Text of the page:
Study this example conversation:
Laura: Yes, I’ve been to lots of places.
Kevin: Really? Have you ever been to China?
Laura: Yes, I’ve been to China twice.
Kevin: What about India?
Laura: No, I haven’t been to India.
When we talk about a period of time that continues from the past until now, we use the present perfect (have been / have traveled etc.). Here, Kevin and Laura are talking about the places Laura has visited in her life (which is a period that continues until now).
- Have you ever eaten caviar? (in your life)
- We’ve never had a car.
- “Have you read Hamlet?” “No, I haven’t read any of Shakespeare’s plays.”
- We really love that film. We’ve seen it three times!
- What a boring film! It’s the most boring film we’ve ever seen.
In the following examples the speakers are talking about a period that continues until now (recently / in the last few days / so far / since breakfast etc.):
- Have you heard from Robert recently?
- He’s met a lot of people in the last few days.
- Everything is going well. We haven’t had any problems so far.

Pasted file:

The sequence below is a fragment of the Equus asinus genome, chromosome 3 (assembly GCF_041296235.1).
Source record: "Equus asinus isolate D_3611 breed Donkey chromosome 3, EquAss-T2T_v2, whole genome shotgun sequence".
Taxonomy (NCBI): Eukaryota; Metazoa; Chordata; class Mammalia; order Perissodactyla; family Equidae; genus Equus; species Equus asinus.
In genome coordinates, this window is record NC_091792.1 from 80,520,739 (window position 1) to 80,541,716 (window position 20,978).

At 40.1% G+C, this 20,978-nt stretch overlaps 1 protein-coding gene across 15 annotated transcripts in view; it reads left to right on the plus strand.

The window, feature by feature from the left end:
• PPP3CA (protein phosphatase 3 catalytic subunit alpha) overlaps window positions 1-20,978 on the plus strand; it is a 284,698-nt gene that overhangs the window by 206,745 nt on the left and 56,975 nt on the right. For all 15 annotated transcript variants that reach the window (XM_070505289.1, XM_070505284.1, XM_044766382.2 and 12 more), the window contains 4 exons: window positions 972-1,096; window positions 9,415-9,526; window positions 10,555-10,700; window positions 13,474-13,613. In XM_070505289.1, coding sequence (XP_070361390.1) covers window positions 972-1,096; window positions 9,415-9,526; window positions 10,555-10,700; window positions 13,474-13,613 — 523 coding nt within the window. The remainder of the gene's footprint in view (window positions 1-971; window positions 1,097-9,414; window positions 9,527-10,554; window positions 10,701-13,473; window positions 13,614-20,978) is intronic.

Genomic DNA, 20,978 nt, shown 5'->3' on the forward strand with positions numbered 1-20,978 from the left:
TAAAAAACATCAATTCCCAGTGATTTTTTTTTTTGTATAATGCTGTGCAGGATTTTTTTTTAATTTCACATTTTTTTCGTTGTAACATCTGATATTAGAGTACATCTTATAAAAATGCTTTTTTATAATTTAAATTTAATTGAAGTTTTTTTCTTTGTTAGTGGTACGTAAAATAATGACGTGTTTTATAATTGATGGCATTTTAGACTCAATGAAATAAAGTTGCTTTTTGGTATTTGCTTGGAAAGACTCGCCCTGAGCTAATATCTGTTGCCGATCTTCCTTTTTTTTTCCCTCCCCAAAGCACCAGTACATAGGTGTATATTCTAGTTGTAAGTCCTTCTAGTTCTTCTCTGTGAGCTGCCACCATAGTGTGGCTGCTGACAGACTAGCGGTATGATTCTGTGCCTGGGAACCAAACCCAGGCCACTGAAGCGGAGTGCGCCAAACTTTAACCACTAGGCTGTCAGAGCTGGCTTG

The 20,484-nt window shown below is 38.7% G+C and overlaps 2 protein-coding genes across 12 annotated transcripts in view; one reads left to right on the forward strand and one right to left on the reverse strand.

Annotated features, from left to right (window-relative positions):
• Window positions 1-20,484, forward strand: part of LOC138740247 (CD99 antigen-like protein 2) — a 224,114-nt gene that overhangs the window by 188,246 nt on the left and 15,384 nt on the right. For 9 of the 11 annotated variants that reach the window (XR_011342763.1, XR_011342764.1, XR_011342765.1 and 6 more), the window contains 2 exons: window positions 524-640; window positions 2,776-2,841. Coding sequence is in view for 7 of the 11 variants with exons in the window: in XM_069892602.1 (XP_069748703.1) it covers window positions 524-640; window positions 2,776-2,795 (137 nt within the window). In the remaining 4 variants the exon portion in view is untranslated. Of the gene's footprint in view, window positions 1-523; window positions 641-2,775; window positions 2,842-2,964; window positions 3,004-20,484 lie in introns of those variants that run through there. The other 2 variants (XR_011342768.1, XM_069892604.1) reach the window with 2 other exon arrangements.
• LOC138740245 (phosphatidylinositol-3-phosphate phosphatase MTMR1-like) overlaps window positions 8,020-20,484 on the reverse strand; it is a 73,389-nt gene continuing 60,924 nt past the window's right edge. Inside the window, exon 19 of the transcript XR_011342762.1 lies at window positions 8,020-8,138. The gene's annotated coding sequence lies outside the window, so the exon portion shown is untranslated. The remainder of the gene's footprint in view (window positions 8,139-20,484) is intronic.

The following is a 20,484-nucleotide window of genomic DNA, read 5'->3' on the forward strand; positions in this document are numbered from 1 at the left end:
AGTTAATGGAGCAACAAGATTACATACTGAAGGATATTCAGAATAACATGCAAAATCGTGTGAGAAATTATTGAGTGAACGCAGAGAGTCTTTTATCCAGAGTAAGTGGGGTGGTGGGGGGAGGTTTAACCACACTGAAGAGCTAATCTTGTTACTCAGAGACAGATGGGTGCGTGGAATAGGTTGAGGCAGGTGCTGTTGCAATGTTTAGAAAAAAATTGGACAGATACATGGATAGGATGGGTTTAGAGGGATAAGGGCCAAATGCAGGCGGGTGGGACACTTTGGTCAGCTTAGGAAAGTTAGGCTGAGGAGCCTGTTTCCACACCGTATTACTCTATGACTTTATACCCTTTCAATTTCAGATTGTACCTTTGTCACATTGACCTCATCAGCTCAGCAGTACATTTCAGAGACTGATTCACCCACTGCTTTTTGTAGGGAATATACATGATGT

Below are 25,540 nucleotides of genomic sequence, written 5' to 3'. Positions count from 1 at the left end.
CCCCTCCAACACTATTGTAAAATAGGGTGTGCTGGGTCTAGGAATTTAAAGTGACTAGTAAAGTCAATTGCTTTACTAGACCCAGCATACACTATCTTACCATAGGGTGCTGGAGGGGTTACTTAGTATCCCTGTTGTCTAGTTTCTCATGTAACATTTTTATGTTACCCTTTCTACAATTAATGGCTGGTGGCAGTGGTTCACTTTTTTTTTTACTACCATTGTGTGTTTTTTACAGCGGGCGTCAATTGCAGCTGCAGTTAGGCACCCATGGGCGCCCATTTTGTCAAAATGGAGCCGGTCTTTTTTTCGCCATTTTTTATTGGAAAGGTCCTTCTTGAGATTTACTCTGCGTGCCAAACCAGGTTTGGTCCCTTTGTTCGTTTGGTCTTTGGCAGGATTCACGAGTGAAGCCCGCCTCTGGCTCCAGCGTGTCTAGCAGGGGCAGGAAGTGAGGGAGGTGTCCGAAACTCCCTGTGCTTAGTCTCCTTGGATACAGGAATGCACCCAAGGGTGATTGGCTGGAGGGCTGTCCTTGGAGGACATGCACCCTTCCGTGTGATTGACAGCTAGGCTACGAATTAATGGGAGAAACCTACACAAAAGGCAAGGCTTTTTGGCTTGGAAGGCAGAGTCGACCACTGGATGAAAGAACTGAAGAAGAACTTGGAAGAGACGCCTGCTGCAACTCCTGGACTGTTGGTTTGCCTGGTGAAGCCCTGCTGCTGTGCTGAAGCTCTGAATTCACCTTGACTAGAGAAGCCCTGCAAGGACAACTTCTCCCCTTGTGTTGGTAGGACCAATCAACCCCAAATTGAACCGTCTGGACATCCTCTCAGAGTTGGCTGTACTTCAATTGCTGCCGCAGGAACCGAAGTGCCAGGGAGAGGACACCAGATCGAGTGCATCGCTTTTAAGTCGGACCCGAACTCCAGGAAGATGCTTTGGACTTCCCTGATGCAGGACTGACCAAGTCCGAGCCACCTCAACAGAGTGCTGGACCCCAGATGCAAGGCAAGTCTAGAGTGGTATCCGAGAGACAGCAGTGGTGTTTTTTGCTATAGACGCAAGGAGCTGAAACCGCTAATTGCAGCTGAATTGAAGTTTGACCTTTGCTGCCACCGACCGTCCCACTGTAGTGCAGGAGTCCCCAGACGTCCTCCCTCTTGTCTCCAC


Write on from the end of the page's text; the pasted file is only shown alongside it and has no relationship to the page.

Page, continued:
- I’m hungry. I haven’t eaten anything since breakfast. (= from breakfast until now)
- It’s nice to see you again. We haven’t seen each other for a long time.
We use the present perfect with today / this morning / this evening etc. when these periods are not finished at the time of speaking:
- I’ve drunk five cups of coffee today. (perhaps I’ll drink more before today is finished)
- Have you had a holiday this year (yet)?
- I haven’t seen Daniel this morning. Have you?
- David hasn’t worked very hard this term.
Note that we say “it’s the first time something has happened” (present perfect). For example:
- It’s the first time he has driven a car. (not “drives”)
or He has never driven a car before.
- Carol has lost her passport again. It’s the second time this has happened. (not “happens”)
- This is a lovely meal. It’s the first good meal I’ve had for ages. (not “I have”)
- Brian is phoning his girlfriend again. That’s the third time he’s phoned her this morning.